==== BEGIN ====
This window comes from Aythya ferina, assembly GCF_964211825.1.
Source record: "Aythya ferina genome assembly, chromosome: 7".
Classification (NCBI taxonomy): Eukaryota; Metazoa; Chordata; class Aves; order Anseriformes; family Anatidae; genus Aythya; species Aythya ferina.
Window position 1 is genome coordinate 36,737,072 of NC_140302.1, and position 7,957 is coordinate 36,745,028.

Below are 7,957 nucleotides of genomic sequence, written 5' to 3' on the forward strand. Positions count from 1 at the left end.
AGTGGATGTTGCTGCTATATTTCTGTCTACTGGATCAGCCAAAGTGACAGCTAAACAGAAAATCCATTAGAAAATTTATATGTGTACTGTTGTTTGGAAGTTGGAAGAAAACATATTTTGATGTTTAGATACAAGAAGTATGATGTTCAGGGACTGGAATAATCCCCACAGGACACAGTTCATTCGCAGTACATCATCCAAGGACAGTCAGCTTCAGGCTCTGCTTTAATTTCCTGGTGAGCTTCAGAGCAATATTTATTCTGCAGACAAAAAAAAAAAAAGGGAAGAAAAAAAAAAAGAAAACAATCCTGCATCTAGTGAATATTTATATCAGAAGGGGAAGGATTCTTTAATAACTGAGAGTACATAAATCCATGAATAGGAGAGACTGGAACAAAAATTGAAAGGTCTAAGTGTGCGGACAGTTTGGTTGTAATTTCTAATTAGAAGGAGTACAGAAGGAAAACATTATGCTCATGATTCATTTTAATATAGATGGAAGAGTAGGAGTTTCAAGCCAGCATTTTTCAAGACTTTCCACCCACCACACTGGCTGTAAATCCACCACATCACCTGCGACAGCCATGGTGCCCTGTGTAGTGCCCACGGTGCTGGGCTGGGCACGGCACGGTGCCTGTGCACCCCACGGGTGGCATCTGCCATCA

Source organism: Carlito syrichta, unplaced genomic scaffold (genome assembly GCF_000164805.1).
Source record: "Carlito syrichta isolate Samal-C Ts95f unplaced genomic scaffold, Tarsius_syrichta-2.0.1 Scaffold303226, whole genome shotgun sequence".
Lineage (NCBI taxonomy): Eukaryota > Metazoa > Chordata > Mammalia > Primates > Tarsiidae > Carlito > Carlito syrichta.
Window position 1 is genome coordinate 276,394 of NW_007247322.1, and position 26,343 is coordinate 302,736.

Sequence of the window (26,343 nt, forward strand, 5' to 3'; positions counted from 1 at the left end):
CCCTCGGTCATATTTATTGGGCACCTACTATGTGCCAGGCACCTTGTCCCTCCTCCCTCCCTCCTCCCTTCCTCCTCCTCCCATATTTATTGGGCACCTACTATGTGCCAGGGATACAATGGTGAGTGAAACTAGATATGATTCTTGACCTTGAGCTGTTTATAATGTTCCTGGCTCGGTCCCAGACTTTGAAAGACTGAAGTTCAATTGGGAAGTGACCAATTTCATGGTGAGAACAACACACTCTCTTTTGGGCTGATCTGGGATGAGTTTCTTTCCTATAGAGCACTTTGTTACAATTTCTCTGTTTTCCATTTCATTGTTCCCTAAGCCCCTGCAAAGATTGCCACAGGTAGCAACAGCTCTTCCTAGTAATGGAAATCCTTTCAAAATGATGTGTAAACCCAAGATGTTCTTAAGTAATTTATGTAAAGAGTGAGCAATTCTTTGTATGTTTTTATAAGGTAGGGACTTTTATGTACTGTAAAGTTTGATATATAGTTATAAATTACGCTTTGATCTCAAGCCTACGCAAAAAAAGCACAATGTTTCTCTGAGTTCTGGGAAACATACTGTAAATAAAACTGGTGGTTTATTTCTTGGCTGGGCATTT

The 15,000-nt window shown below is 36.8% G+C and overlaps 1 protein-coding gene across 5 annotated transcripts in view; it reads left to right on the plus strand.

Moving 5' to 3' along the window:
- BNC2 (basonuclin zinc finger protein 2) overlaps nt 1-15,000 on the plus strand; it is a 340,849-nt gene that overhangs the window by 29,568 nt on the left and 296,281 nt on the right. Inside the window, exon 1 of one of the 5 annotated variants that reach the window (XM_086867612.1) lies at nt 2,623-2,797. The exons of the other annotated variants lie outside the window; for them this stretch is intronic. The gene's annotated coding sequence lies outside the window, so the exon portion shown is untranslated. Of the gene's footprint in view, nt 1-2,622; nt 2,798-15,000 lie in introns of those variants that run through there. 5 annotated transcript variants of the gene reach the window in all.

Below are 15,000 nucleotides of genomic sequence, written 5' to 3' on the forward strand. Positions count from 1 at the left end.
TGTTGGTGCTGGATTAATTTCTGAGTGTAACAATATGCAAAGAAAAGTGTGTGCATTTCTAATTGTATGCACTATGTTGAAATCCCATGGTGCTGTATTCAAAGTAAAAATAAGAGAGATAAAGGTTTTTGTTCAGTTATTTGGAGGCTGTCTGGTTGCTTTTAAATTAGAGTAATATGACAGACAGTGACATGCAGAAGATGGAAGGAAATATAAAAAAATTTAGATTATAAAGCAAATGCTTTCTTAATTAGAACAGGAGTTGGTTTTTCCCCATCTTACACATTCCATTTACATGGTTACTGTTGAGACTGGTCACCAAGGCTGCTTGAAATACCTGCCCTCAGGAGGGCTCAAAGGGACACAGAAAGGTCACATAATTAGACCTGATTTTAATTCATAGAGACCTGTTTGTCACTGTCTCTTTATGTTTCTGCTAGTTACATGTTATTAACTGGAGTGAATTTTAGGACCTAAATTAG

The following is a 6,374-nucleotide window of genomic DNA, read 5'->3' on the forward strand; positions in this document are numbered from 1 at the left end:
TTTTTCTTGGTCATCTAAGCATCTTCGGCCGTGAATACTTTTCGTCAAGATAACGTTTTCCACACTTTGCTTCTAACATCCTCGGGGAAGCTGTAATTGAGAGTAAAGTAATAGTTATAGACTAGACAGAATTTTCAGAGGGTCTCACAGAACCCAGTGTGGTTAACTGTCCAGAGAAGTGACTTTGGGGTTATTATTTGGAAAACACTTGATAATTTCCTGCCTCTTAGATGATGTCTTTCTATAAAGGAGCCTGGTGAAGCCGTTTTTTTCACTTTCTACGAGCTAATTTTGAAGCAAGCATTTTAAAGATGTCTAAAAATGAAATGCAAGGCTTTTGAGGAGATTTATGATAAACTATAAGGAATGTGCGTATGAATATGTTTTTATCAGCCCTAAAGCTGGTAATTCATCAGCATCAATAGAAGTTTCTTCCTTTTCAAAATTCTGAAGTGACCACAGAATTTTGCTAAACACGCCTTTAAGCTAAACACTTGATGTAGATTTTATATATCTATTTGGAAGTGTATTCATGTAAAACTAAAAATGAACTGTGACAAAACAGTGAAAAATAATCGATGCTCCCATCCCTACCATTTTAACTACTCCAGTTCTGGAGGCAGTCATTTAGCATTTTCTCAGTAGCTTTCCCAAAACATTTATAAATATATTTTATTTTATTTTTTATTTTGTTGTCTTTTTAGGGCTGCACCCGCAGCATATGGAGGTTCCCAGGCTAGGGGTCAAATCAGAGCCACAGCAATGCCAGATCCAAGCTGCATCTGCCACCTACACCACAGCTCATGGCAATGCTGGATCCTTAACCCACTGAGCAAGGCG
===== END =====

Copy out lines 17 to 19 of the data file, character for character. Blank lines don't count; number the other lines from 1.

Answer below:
TGTTGGTGCTGGATTAATTTCTGAGTGTAACAATATGCAAAGAAAAGTGTGTGCATTTCTAATTGTATGCACTATGTTGAAATCCCATGGTGCTGTATTCAAAGTAAAAATAAGAGAGATAAAGGTTTTTGTTCAGTTATTTGGAGGCTGTCTGGTTGCTTTTAAATTAGAGTAATATGACAGACAGTGACATGCAGAAGATGGAAGGAAATATAAAAAAATTTAGATTATAAAGCAAATGCTTTCTTAATTAGAACAGGAGTTGGTTTTTCCCCATCTTACACATTCCATTTACATGGTTACTGTTGAGACTGGTCACCAAGGCTGCTTGAAATACCTGCCCTCAGGAGGGCTCAAAGGGACACAGAAAGGTCACATAATTAGACCTGATTTTAATTCATAGAGACCTGTTTGTCACTGTCTCTTTATGTTTCTGCTAGTTACATGTTATTAACTGGAGTGAATTTTAGGACCTAAATTAG

The following is a 6,374-nucleotide window of genomic DNA, read 5'->3' on the forward strand; positions in this document are numbered from 1 at the left end:
TTTTTCTTGGTCATCTAAGCATCTTCGGCCGTGAATACTTTTCGTCAAGATAACGTTTTCCACACTTTGCTTCTAACATCCTCGGGGAAGCTGTAATTGAGAGTAAAGTAATAGTTATAGACTAGACAGAATTTTCAGAGGGTCTCACAGAACCCAGTGTGGTTAACTGTCCAGAGAAGTGACTTTGGGGTTATTATTTGGAAAACACTTGATAATTTCCTGCCTCTTAGATGATGTCTTTCTATAAAGGAGCCTGGTGAAGCCGTTTTTTTCACTTTCTACGAGCTAATTTTGAAGCAAGCATTTTAAAGATGTCTAAAAATGAAATGCAAGGCTTTTGAGGAGATTTATGATAAACTATAAGGAATGTGCGTATGAATATGTTTTTATCAGCCCTAAAGCTGGTAATTCATCAGCATCAATAGAAGTTTCTTCCTTTTCAAAATTCTGAAGTGACCACAGAATTTTGCTAAACACGCCTTTAAGCTAAACACTTGATGTAGATTTTATATATCTATTTGGAAGTGTATTCATGTAAAACTAAAAATGAACTGTGACAAAACAGTGAAAAATAATCGATGCTCCCATCCCTACCATTTTAACTACTCCAGTTCTGGAGGCAGTCATTTAGCATTTTCTCAGTAGCTTTCCCAAAACATTTATAAATATATTTTATTTTATTTTTTATTTTGTTGTCTTTTTAGGGCTGCACCCGCAGCATATGGAGGTTCCCAGGCTAGGGGTCAAATCAGAGCCACAGCAATGCCAGATCCAAGCTGCATCTGCCACCTACACCACAGCTCATGGCAATGCTGGATCCTTAACCCACTGAGCAAGGCG